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Royal Society of Antiquaries of Ireland

 

Royal Society of Antiquaries of Ireland

The Royal Society of Antiquaries of Ireland is a learned society based in Ireland, whose aims are 'to preserve, examine and illustrate all ancient monuments and memorials of the arts, manners and customs of the past, as connected with the antiquities, language, literature and history of Ireland'. Founded in 1849, it has a countrywide membership from all four provinces of Ireland. The affairs of the Society are conducted by the President, Officers and Council, whose services are entirely voluntary. Anyone subscribing to the aims of the Society, subject to approval by Council, may be elected to membership. Current and past members have included historians, archaeologists and linguists, but the Society firmly believes in the importance of encouraging an informed general public, and many members are non-professionals.

After the Society's move to Dublin in the 1890s, it came eventually to occupy the premises on Merrion Square, where it is still to be found. It now fulfills its original aims through the maintenance of its library and provision of lectures and excursions, as well as the continued publication of its Journal, which is one of the most respected publications in the field of Irish archaeology and history.

Contents

  • History 1
    • Foundation 1.1
    • Graves and Prim 1.2
    • Irish antiquarianism and archaeology in the 1840s 1.3
    • Conservation Work 1.4
    • Museum 1.5
    • Preservation through Illustration 1.6
  • Publications 2
  • Past presidents 3
  • See also 4
  • References 5
  • External links 6

History

Foundation

The Royal Society of Antiquaries of Ireland was founded in 1849 as the Kilkenny Archaeological Society, by a group of young men with archaeological and historical interests who were based in the Kilkenny area.[1] The aim of the Society was the preservation and illustration of the antiquities of Kilkenny, city and county, although this later spread to cover a far wider area, with the Society changing its name only five years later to The Kilkenny and South East of Ireland Archaeological Society, both to attract wider membership and to reflect the interests of those who had already joined. By 1868 it had become the Historical and Archaeological Association of Ireland, reflecting its exponential growth, partly due to the widespread circulation of its Journal. In 1869 it was granted a Royal Charter, and the right to elect Fellows, and in 1890 it moved to Dublin, changing its name to the Royal Society of Antiquaries of Ireland as it took on what it saw as a national role, becoming in 1891, according to its Honorary Secretary Robert Cochrane: 'not only the largest Antiquarian Society in Great Britain and Ireland, but also the largest in the world'.[2]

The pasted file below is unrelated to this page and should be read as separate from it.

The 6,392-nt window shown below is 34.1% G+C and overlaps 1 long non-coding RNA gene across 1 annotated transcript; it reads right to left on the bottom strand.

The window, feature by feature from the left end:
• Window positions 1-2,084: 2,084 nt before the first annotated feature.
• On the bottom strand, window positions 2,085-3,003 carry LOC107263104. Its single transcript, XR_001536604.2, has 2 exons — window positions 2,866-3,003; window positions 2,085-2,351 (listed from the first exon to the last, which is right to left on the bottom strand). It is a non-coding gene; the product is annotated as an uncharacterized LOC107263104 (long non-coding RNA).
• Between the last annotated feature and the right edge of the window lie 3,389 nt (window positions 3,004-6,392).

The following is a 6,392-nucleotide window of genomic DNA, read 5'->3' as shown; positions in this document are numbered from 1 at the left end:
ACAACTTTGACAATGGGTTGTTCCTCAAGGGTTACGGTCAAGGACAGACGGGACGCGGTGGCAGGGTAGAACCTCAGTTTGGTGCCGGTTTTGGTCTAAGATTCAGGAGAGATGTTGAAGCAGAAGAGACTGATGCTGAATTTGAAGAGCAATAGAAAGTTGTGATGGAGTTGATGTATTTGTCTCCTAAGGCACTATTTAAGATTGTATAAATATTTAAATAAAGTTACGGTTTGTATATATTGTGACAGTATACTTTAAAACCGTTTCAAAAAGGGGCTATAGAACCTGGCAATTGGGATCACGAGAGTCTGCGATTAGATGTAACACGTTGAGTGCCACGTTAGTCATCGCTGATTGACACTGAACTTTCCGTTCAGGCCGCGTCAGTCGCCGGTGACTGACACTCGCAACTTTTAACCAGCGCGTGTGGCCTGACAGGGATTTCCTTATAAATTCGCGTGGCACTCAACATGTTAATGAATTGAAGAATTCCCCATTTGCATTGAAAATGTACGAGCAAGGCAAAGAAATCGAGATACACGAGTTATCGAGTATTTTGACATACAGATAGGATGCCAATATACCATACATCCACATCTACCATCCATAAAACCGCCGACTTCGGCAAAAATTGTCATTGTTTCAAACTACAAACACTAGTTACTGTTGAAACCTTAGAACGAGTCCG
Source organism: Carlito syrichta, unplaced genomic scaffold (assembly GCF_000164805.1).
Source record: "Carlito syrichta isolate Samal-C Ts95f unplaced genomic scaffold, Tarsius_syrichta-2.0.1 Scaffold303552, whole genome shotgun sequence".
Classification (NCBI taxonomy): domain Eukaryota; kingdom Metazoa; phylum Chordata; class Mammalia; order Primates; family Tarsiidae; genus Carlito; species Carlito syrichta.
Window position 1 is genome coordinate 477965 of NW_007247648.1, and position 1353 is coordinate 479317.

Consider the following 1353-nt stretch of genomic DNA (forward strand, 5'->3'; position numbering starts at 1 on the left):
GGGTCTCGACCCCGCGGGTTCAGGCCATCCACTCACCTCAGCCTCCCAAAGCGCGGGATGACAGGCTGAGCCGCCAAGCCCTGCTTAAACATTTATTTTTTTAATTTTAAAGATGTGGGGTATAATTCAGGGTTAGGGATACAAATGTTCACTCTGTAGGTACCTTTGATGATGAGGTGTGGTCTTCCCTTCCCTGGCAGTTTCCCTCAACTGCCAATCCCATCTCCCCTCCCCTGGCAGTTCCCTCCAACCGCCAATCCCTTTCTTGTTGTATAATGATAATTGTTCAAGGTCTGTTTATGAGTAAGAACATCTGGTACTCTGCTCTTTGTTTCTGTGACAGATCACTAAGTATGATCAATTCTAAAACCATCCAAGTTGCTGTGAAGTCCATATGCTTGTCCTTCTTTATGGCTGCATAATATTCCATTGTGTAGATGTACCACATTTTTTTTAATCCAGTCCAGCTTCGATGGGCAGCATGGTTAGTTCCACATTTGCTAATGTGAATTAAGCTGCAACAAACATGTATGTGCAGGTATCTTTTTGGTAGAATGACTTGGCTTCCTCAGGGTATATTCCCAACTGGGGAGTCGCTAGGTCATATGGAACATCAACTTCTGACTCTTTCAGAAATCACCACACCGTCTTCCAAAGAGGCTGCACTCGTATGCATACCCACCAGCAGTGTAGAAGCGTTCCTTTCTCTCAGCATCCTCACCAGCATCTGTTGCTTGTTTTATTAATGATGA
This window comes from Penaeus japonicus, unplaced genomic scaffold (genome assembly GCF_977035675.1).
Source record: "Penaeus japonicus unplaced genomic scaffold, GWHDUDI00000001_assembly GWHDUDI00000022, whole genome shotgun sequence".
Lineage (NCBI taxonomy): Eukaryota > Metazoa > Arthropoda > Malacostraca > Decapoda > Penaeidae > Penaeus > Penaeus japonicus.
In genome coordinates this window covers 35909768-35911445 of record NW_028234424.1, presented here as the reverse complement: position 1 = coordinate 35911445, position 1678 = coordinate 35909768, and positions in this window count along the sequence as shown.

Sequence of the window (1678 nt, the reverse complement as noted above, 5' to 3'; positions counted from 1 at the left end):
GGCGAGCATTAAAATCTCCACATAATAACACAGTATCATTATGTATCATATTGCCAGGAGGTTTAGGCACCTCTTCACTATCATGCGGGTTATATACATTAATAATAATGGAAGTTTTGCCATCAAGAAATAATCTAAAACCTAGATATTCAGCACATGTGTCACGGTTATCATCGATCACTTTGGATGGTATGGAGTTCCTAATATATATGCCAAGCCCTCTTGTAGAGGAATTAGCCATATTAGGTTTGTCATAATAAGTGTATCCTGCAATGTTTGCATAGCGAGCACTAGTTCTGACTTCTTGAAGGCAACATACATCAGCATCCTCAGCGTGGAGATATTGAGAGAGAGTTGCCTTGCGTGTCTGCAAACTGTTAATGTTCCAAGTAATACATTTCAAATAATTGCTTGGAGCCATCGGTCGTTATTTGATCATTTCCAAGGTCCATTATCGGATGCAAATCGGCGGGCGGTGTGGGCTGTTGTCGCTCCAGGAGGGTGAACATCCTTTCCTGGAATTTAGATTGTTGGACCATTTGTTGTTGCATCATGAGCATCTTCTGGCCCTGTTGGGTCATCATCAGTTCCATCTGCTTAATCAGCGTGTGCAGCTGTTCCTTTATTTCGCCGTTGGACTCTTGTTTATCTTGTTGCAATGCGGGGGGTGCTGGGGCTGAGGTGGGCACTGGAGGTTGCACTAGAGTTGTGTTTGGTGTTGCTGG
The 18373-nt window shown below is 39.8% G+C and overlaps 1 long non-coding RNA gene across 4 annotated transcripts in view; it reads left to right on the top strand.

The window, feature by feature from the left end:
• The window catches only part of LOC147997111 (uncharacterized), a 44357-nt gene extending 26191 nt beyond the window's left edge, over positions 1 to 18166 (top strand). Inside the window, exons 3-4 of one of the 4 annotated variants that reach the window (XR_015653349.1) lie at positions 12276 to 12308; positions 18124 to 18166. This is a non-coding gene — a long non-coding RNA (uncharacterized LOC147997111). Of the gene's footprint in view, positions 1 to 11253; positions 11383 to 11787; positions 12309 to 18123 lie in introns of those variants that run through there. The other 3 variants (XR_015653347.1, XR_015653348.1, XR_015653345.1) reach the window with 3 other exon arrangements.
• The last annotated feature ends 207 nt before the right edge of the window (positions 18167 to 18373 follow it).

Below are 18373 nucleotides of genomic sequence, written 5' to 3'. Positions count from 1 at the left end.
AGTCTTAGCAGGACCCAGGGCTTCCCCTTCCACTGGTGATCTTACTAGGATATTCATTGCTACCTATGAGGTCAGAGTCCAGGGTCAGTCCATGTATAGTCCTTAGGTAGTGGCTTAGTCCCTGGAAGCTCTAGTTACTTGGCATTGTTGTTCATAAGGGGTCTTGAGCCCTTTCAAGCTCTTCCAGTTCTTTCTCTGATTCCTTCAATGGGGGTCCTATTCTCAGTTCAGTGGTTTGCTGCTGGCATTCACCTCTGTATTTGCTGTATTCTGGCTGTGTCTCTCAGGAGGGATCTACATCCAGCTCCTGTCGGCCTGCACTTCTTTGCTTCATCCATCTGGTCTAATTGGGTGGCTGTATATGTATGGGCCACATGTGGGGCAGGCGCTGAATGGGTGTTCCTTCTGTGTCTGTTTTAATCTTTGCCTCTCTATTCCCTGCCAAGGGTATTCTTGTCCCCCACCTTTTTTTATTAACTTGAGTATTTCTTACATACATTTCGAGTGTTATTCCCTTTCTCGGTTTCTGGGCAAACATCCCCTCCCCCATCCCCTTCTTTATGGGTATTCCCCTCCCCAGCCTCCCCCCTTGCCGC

Graves and Prim

The two first, and highly dynamic Honorary General Secretaries, the Revd.

  • Royal Society of Antiquaries of Ireland
  • Journal Contents from 1860

External links

  1. ^ The Journal of the Royal Society of Antiquaries of Ireland. Royal Society of Antiquaries of Ireland. 1981. p. 72. 
  2. ^ The Proceedings and Papers of the Royal Society of Antiquaries of Ireland. Royal Society of Antiquaries of Ireland. 1892. p. 637. 
  3. ^ Bannon, Michael J. (1989). Planning: the Irish experience, 1920-1988. Wolfhound Press. p. 87.  
  4. ^ "Dictionary of Irish Architects". Retrieved 31 October 2014. 
  5. ^ "Professor R.A.S. Macalister (1870-1950) Professor of Celtic Archaeology (1909-1943)". University College Dublin. Retrieved 31 October 2014. 
  6. ^ "MacNeill, Eoin". Oxford DNB. Retrieved 31 October 2014.